The House of Representatives and the Senate took the first steps in response to the collapse of FTX this week. The Senate Agriculture Committee has announced a hearing at which the chair of the Commodity Futures Trading Commission (CFTC) will testify, while the House Financial Services Committee announced its intention to hold bipartisan oversight hearings and to take testimony from companies and individuals involved, including Sam Bankman-Fried, Alameda Research, Binance, FTX, and related entities, among others. Separately, a spokesperson from the US Senate Committee on Banking, Housing, and Urban Affairs stated that the committee would also hold oversight hearings into the FTX bankruptcy.
LATEST REGULATORY DEVELOPMENTS IMPACTING
THE FINANCIAL SERVICES INDUSTRY
THE FINANCIAL SERVICES INDUSTRY
FINRA has announced that it is conducting a targeted examination of broker-dealer practices related to retail communications about “crypto asset” products and services. As part of this sweep, FINRA is asking broker-dealers for all retail communications that were distributed or made available by a broker-dealer or its affiliates on behalf of the broker-dealer that refer or relate to crypto assets or services involving crypto transactions or the holding of cryptocurrency during the period of July 1, 2022, to September 30, 2022.
Kwasi Kwarteng, the Chancellor of the Exchequer of the new UK government led by Prime Minister Liz Truss, presented his “Growth Plan 2022” to Parliament on 23 September 2022. The Growth Plan 2022 outlines the UK government’s plans to tackle inflation, the cost of living, and energy crises and expand the supply side of the economy. In particular, the chancellor announced new measures to unlock investment by UK pensions schemes in private assets.
The Financial Crimes Enforcement Network (FinCEN) of the US Department of the Treasury issued a final rule on September 29, 2022, implementing the bipartisan Corporate Transparency Act’s beneficial ownership information reporting provisions. What’s noteworthy is that FinCEN used this as an opportunity to expand the definition of beneficial ownership to include any individual who exercises substantial control over the reporting company.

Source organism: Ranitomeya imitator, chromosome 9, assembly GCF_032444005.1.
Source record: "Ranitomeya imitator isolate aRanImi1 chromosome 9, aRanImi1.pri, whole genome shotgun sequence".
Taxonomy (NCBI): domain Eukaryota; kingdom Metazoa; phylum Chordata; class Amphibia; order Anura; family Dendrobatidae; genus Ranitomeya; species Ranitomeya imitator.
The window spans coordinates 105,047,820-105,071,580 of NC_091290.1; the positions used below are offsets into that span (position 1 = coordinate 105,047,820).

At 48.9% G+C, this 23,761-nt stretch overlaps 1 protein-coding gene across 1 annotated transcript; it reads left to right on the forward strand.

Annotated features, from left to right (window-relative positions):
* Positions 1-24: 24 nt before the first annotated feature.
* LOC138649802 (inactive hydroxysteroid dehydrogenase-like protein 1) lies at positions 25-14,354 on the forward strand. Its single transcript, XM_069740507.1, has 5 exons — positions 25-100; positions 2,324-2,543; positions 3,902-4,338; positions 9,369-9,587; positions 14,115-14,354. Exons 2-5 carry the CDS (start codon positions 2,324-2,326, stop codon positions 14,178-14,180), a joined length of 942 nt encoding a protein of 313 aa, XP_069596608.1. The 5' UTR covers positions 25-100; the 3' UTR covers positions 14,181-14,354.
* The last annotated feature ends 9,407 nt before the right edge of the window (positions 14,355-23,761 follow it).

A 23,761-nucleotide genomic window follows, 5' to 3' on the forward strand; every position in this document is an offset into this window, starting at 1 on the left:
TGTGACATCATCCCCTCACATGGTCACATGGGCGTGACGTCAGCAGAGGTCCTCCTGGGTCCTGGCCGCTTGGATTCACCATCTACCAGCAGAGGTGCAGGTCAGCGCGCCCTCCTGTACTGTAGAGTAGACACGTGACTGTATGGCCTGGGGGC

New cryptocurrency legislation awaits California Governor Gavin Newsom’s signature after passing the California Assembly on August 30, 2022. If signed into law, California’s Digital Financial Assets Law would create sweeping requirements that, among other things, would mandate that digital asset exchanges and crypto companies obtain licenses to operate within the State of California, but not until January 2025, as described in more detail below. Many observers have compared the new California legislation to New York State’s BitLicense regulation, which was adopted in 2015.
As of August 11, 2022, approval is now required by the UK Financial Conduct Authority (FCA) before acquiring direct or indirect control of an FCA-registered cryptoasset business. Failure to attain such approval is a criminal offense. This is due to the UK Money Laundering Regulations (MLRs) having been updated to apply the change in control regime under Part 12 of the Financial Services and Markets Act 2000 (FSMA), as modified by Schedule 6B of the updated MLRs, to FCA-registered cryptoasset exchange providers and custodian wallet providers.
State Actions May Create Litigation and Investigation Risk for Financial Services Firms at a Politicized Time
A group of state treasurers and state attorneys general (AG) have raised concerns that certain environmental, social, and governance (ESG) features of certain fund disclosures and other marketing collateral could create liability under state Unfair and Deceptive, or Abusive Acts or Practices (UDAAP) and Anti-Boycott, Divestment, and Sanctions (Anti-BDS) laws.
The Consumer Financial Protection Bureau (CFPB or Bureau) recently released its Spring Supervisory Highlights summarizing findings from supervisory exams it conducted between July and December 2021.
Driven by an increase in online and mobile app shopping during the COVID-19 pandemic, the “buy now, pay later” (BNPL) market has experienced exponential growth. BNPL is a type of short-term financing that allows consumers to make purchases and pay off the balances in typically interest-free, small-dollar installments.
More than six years after it was decided, the practical consequences of the US Court of Appeals for the Second Circuit’s Madden v. Midland Funding, LLC decision continue to diminish. The decision—which held that, under some circumstances, a loan originated by a bank became subject to state usury laws once transferred to a non-bank—implicitly rejected the long-standing doctrine of “valid when made” and once threatened to upend the lending industry. It has been repeatedly narrowed and rarely expanded.